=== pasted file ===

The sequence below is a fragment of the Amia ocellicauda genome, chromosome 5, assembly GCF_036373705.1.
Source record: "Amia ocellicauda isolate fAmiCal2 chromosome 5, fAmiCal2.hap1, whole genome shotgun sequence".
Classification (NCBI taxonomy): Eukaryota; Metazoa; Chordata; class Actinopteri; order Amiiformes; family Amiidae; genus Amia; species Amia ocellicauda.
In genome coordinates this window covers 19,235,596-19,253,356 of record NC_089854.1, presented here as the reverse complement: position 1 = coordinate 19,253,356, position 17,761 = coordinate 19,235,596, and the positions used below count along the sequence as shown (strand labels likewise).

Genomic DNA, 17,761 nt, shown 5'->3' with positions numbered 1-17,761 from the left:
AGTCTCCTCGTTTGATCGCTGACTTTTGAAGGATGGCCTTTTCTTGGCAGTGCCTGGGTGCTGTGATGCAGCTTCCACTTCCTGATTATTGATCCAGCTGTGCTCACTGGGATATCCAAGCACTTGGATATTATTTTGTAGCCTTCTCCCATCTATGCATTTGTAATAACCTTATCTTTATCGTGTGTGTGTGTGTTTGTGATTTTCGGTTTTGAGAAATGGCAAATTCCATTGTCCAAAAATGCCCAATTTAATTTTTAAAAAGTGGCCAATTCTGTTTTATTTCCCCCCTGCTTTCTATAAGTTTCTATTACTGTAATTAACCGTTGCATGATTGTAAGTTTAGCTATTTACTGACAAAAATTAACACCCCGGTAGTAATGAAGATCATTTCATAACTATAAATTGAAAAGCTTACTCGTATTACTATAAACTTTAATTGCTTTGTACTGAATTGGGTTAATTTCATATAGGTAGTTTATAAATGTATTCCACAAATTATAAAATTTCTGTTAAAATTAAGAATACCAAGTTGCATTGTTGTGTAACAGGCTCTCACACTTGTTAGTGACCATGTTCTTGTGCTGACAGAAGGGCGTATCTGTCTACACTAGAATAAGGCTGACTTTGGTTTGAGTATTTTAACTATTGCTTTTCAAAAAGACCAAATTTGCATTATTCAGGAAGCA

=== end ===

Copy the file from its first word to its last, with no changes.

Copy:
The sequence below is a fragment of the Amia ocellicauda genome, chromosome 5, assembly GCF_036373705.1.
Source record: "Amia ocellicauda isolate fAmiCal2 chromosome 5, fAmiCal2.hap1, whole genome shotgun sequence".
Classification (NCBI taxonomy): Eukaryota; Metazoa; Chordata; class Actinopteri; order Amiiformes; family Amiidae; genus Amia; species Amia ocellicauda.
In genome coordinates this window covers 19,235,596-19,253,356 of record NC_089854.1, presented here as the reverse complement: position 1 = coordinate 19,253,356, position 17,761 = coordinate 19,235,596, and the positions used below count along the sequence as shown (strand labels likewise).

Genomic DNA, 17,761 nt, shown 5'->3' with positions numbered 1-17,761 from the left:
AGTCTCCTCGTTTGATCGCTGACTTTTGAAGGATGGCCTTTTCTTGGCAGTGCCTGGGTGCTGTGATGCAGCTTCCACTTCCTGATTATTGATCCAGCTGTGCTCACTGGGATATCCAAGCACTTGGATATTATTTTGTAGCCTTCTCCCATCTATGCATTTGTAATAACCTTATCTTTATCGTGTGTGTGTGTGTTTGTGATTTTCGGTTTTGAGAAATGGCAAATTCCATTGTCCAAAAATGCCCAATTTAATTTTTAAAAAGTGGCCAATTCTGTTTTATTTCCCCCCTGCTTTCTATAAGTTTCTATTACTGTAATTAACCGTTGCATGATTGTAAGTTTAGCTATTTACTGACAAAAATTAACACCCCGGTAGTAATGAAGATCATTTCATAACTATAAATTGAAAAGCTTACTCGTATTACTATAAACTTTAATTGCTTTGTACTGAATTGGGTTAATTTCATATAGGTAGTTTATAAATGTATTCCACAAATTATAAAATTTCTGTTAAAATTAAGAATACCAAGTTGCATTGTTGTGTAACAGGCTCTCACACTTGTTAGTGACCATGTTCTTGTGCTGACAGAAGGGCGTATCTGTCTACACTAGAATAAGGCTGACTTTGGTTTGAGTATTTTAACTATTGCTTTTCAAAAAGACCAAATTTGCATTATTCAGGAAGCA